The 31 quays in the Amsterdam Harbor total over 25 kilometers in length and have depths varying from four to 15 meters. The five quays at the Port of Amsterdam's Beverwijk harbor total almost 2.4 thousand meters and have alongside depths from 7 to 11 meters. The nine Zaandam harbour quays in the Port of Amsterdam contain a total of over 2.6 thousand meters of quays with alongside depths from 2.5 to 10 meters.
The Port of Amsterdam is one of Europe's most important junctions for multi-modal transportation. With 85 million tons of transshipments per year, the Port of Amsterdam handles all kinds of cargoes, including dry and liquid bulk, general cargo, and containers. The Port of Amsterdam offers excellent connections with inland waterway, rail, and road networks.
The Port of Amsterdam has rail connections to the major rail networks in Europe, and it has its own marshalling yards with connections to main lines. The International Amsterdam Airport, Schiphol, serves over 240 international destinations, and it is just 20 minutes from the Port of Amsterdam. The port is located on the A10 and A9 motorways and, through these, directly to Europe's international highway network. The Port of Amsterdam is working with Schiphol to develop an area for logistics service providers, Atlaspark. The park will be located centrally for the convenience of companies needing five or more hectares that transport goods by both water and air. Therefore, these companies can more easily coordinate their cargo assembly and handling activities for greater efficiency and cost savings.
More than 33% of the goods moving through the Port of Amsterdam are carried by inland shippers. Its proximity to the River Rhine gives the Port of Amsterdam access to the industrial and consumer markets in the Netherlands, Austria, German, and Switzerland. Coastal, or short-sea, transport is growing in popularity, and the Port of Amsterdam has long had strong maritime connections with Scandinavia, Russia, Great Britain, and Baltic Sea ports. The tideless Port of Amsterdam serves intercontinental shippers as well. Large ocean-going vessels can reach the port in less than three hours (from the North Sea to the docks), and the terminals can accommodate ships with as much as 13.7 meters of draft.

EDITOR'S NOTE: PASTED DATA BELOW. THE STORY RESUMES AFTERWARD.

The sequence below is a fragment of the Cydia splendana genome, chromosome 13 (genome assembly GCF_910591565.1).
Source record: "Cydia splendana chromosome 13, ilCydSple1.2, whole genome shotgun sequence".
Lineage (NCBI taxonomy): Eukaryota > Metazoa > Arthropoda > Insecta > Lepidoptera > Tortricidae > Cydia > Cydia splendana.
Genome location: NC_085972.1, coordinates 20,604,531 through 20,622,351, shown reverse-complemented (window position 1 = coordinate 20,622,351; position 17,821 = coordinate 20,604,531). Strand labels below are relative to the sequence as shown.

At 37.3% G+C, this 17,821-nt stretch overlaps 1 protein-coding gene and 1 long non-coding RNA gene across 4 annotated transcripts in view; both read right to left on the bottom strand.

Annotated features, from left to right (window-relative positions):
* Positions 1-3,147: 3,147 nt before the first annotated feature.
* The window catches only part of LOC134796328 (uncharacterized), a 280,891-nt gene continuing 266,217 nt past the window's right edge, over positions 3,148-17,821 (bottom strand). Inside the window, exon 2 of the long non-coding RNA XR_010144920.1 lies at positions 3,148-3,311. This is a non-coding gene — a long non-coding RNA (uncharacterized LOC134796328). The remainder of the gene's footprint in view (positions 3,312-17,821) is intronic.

The increasing volume of dry bulk cargoes handled in the Port of Amsterdam includes biomass coal, agricultural bulk, sand and gravel, and granite. The Port of Amsterdam also handles liquid bulk cargoes that include oil products, special chemicals, and biofuels.
The Port of Amsterdam has the full range of facilities to handle all kinds of cargoes. Specialized terminals in the Port of Amsterdam are devoted to loading/unloading, storing, and processing specific cargoes. These include a covered all-weather terminal for moisture- or water-sensitive products. Several terminals specializing in bulk cargoes in the Port of Amsterdam are dedicated to goods like sand, coal, and oil products. Terminals specializing in handling food cargoes include refrigerated facilities for storing and processing food and an internal veterinary inspection post. There are also several terminals handling car carriers and roll-on/roll-off ships in the Port of Amsterdam. Finally, the Port of Amsterdam allows very large cruise ships to moor at the modern cruise terminal near the city center.